“Your big opportunity may be right where you are now.” —Napoleon Hill


Image courtesy of adamr at
Image courtesy of adamr at

Many of us authors dread marketing our books. It’s difficult, time-consuming, and often we’re unsure it works.

The least we can do is open our weary marketing eyes and grab the promotional opportunities directly in front of us. Those ripe plums.

Opportunity Plums


Image courtesy of Stuart Miles at
Image courtesy of Stuart Miles at

1.  Fans

When someone tells you they enjoyed your book and why, say thank you and ask them to post a review on various sites. Most, because they enjoyed your work, will leave at least one review. Make it easy for them. Say all they need to write is what they told you about your story. Email them links to the spots to write reviews on online bookstores and reader sites.

2.  “Persons of Influence”

Here are examples of my plums. Notice, in none of these did I seek the plum. Those plums appeared because I worked on friendships or put myself out in the reader world.

Image courtesy of Stuart Miles at
Image courtesy of Stuart Miles at

•  A friend in my church invited me to her book club. I thought joining a book club too time consuming, but I accepted her invitation. I learned she wanted me to visit once to introduce me to the local bookstore owner who attended the book club. The owner offered to set up an event for Calculated Risk at her store.

•  I posted about the two women who were the only ones to attend my first local library event. They were involved in eight library book clubs. They suggested I come back. I asked if they’d promote to their clubs a second event. They assured me they would.

•  A few friends asked me to let them know if I ever did a book signing in my former city. I knew I should arrange an event there at a library, a bookstore, or my former church. It seemed overwhelming. Then a librarian friend from my former church emailed me. She wanted to buy a copy of Calculated Risk for the church library. A plum. Who better to help me arrange an event in that city? I asked, and she graciously agreed to help.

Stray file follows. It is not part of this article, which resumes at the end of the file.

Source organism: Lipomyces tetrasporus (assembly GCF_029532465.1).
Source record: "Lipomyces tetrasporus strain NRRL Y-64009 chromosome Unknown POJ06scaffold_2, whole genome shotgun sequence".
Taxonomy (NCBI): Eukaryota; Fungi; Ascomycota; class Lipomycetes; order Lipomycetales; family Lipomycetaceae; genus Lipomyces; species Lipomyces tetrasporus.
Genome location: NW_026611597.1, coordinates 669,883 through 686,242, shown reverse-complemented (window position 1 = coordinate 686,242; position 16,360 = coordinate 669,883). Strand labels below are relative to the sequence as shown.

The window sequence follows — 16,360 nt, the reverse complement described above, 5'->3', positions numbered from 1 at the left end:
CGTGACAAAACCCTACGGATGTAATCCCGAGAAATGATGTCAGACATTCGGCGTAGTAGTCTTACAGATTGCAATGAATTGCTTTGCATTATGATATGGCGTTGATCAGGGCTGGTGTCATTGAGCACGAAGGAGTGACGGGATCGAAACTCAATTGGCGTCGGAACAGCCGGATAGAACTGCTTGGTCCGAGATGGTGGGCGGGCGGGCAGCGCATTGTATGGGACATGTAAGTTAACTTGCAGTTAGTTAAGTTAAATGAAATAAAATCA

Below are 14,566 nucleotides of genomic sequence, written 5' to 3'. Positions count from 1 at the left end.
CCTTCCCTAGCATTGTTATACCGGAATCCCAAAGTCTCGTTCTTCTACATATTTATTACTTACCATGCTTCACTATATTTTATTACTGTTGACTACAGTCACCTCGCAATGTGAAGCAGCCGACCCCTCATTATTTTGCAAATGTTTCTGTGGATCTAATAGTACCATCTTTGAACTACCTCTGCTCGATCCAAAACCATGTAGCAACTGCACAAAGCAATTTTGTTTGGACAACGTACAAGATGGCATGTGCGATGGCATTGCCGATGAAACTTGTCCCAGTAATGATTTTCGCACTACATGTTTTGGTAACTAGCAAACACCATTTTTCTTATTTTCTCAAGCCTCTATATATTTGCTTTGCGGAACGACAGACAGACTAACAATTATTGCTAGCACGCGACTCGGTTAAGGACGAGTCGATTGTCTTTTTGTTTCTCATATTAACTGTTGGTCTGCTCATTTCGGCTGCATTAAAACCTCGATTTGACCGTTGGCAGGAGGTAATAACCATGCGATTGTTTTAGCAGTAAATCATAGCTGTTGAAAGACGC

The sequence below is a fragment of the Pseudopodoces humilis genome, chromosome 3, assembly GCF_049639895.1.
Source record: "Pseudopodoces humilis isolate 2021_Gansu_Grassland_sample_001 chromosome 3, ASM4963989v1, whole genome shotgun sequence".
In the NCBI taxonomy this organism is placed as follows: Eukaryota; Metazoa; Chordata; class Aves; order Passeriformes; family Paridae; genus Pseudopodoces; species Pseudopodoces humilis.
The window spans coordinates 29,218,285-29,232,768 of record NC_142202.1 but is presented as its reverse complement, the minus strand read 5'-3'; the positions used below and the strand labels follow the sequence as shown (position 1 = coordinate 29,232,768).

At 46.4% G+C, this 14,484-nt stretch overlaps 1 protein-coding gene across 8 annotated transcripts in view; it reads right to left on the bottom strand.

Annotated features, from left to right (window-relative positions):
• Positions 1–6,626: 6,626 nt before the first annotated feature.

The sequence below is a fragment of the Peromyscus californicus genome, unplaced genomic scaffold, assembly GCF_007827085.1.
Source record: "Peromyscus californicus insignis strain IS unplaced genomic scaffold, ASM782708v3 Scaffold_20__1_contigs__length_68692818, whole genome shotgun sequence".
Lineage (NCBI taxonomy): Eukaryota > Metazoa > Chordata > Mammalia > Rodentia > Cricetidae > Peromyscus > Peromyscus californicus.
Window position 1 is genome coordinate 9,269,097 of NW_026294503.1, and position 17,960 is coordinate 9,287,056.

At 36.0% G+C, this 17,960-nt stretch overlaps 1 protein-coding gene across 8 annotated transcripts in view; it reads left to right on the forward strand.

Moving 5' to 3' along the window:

•  A popular author and I have the same agent. Though time-consuming, I’m active in our agent’s email group for her authors. When I announced my contract for Calculated Risk to the group, this popular author emailed me and offered to interview me on her high-traffic blog.

by joncutrer
by joncutrer

3.  Conference Centers 

Many have bookstores connected to them. You pay the fees and do the work to travel to and attend conferences at these centers. Why not ask their bookstores to carry your book. The bookstore rep I called yesterday said they usually carry a few of attendee authors’ books if they asked. And since I’d asked, she’d carry mine.


Pluck the promotional plums hanging in front of your nose. Click to tweet.

 So, keep active in writer and reader groups, put yourself into the reader world starting with small events, and be alert to the plums that drop in front of your nose.

 Which promotional plums directly in front of you did you pluck?

When Opportunity Knocks, Are You Locking the Door?

“He that tries to seize an opportunity after it has passed him by is like one who sees it approach but will not go to meet it.” — Kahlil Gibran